What would a reality show about school turnaround look like? Teachers would be fired, replacements pounding Doubleshot would be hired, and data would be gathered like mad. The charismatic new principal would turn some tired educational cliche into a national catchphrase. The host? Jeff Probst, meet Justin Cohen.
Nah, sorry, too boring. Here’s an idea instead: A rotting excuse for a school building gets renovated in just ten days by a cheery, predictable reality show team. (Megaphone, check. Designer with hipster glasses, check.) Welcome “School Pride” to your Friday evenings this fall on NBC.
This model has two advantages over “Extreme Makeover: Home Edition.” First, the only thing more compelling than five needy people crying at their newly revealed glam surroundings is five hundred people doing the same. Second, rather than a kindergartner getting her bedroom decorated to a fare-thee-well based on a casually mentioned interest she will probably ditch next year, the whole kindergarten classroom will get that treatment, benefiting five-year-olds for decades to come.
And guess what? Nice buildings boost academic achievement! Well, at least according to the show’s promotional material. And according to executive producer Cheryl Hines, who says in the trailer that the show positively impacts people’s lives ... “and the test scores shoot up.”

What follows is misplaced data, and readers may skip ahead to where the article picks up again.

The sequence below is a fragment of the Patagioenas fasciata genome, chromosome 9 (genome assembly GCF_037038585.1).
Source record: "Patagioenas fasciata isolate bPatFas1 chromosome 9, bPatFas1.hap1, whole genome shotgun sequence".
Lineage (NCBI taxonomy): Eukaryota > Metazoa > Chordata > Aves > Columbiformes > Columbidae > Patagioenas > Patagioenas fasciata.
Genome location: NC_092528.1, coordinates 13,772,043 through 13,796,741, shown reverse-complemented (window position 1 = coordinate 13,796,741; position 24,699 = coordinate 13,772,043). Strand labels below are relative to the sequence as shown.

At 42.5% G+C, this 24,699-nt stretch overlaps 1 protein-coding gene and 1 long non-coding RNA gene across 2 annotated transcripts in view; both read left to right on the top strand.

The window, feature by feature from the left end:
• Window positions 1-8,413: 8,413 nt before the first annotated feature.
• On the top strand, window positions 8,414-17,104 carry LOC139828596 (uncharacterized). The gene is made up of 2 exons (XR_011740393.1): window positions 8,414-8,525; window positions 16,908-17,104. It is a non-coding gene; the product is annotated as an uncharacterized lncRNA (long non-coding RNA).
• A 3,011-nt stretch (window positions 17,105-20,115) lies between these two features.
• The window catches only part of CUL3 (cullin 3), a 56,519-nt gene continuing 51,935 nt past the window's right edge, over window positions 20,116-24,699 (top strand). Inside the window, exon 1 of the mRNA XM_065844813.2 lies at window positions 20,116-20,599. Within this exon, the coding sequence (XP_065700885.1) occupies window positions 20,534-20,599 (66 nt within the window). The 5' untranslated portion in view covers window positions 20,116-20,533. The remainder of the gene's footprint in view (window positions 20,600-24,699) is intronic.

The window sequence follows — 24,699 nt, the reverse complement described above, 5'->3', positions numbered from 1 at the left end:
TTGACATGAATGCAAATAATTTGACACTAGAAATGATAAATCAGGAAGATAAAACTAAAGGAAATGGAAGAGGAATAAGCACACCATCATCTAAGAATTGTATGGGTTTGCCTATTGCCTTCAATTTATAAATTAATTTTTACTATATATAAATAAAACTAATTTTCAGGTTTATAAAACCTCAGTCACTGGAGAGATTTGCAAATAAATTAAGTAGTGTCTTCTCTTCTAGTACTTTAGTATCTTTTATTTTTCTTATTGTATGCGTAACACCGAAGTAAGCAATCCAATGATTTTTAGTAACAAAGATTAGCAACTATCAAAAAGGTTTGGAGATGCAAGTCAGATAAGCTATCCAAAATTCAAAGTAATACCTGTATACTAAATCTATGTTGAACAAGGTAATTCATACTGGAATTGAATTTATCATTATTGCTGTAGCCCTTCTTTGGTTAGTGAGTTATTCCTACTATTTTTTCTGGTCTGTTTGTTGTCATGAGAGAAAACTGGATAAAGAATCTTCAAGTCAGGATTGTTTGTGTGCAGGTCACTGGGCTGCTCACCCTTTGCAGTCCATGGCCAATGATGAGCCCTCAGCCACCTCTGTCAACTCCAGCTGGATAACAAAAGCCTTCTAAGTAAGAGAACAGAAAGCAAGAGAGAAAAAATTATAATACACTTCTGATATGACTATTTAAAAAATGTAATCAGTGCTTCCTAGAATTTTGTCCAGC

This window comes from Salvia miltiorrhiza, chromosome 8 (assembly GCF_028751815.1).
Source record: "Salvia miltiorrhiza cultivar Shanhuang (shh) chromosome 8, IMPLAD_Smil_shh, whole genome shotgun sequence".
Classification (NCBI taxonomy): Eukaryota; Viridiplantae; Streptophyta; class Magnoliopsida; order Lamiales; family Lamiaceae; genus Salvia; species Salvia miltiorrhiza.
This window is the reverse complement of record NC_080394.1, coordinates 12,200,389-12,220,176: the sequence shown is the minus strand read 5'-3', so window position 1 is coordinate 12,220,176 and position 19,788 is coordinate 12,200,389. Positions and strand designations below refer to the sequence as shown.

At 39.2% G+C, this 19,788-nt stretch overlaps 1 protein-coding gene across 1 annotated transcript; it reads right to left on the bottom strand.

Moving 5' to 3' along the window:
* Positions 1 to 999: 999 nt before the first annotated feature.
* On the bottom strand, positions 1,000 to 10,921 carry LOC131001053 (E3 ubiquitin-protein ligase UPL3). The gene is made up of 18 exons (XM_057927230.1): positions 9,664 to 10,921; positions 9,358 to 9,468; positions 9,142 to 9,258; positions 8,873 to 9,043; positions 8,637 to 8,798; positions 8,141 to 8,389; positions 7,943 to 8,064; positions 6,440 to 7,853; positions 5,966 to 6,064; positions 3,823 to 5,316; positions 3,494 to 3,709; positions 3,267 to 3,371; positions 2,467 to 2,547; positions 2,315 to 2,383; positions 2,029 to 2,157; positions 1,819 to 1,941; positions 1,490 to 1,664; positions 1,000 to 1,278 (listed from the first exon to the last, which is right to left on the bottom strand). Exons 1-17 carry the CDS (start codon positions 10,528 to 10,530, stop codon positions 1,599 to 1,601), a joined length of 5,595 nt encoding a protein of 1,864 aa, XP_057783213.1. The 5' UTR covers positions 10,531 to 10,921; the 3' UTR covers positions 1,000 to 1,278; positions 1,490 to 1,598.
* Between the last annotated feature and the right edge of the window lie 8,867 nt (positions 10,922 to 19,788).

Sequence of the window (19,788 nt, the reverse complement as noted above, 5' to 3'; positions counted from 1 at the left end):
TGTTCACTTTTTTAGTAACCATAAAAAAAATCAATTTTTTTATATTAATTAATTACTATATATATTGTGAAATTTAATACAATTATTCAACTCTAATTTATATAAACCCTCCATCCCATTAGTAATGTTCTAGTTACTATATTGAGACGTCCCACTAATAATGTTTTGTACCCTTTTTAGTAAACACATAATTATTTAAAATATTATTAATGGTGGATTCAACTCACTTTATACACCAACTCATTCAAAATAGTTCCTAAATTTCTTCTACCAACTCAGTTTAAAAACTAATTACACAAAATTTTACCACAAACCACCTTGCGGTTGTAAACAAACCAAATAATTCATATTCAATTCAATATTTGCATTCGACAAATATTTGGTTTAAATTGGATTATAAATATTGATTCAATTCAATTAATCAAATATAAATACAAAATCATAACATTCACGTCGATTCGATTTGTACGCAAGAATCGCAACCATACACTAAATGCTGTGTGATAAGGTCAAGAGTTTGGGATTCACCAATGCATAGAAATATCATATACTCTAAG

At Carver Elementary, the Compton, Calif., school featured in the trailer, scores did go up after the renovation. They had gone up the year before too (though less so). Was it because of the new paint, toilets, playing field, gym, flooring tiles and Ikea furniture? Or the enthusiasm built from the community joining in the work? We have no idea. Suggestions of a link between test scores and capital improvements will surely be repeated throughout the series, so it is worthwhile to look at what the research says. Some studies link specific building issues to outcomes that themselves may impact test scores: air quality, for example, affects absenteeism. There are doctoral dissertations and reports by architects that make a broader case for at least correlation, if not causation. But rigorous, peer-reviewed research that shows that capital improvements boost scores? Not so much.
Frankly, children deserve non-disgusting school buildings no matter what happens to test scores. I will certainly watch the show, lying as it does in the heretofore untouched sweet spot of the Linda Perlstein brain where school reform meets interior design meets reality television. I will certainly cry. But I hope that Cheryl Hines and gang curb their enthusiasm about the test score stuff—and maybe even let us know what it takes beyond renovation to make sure that students learn.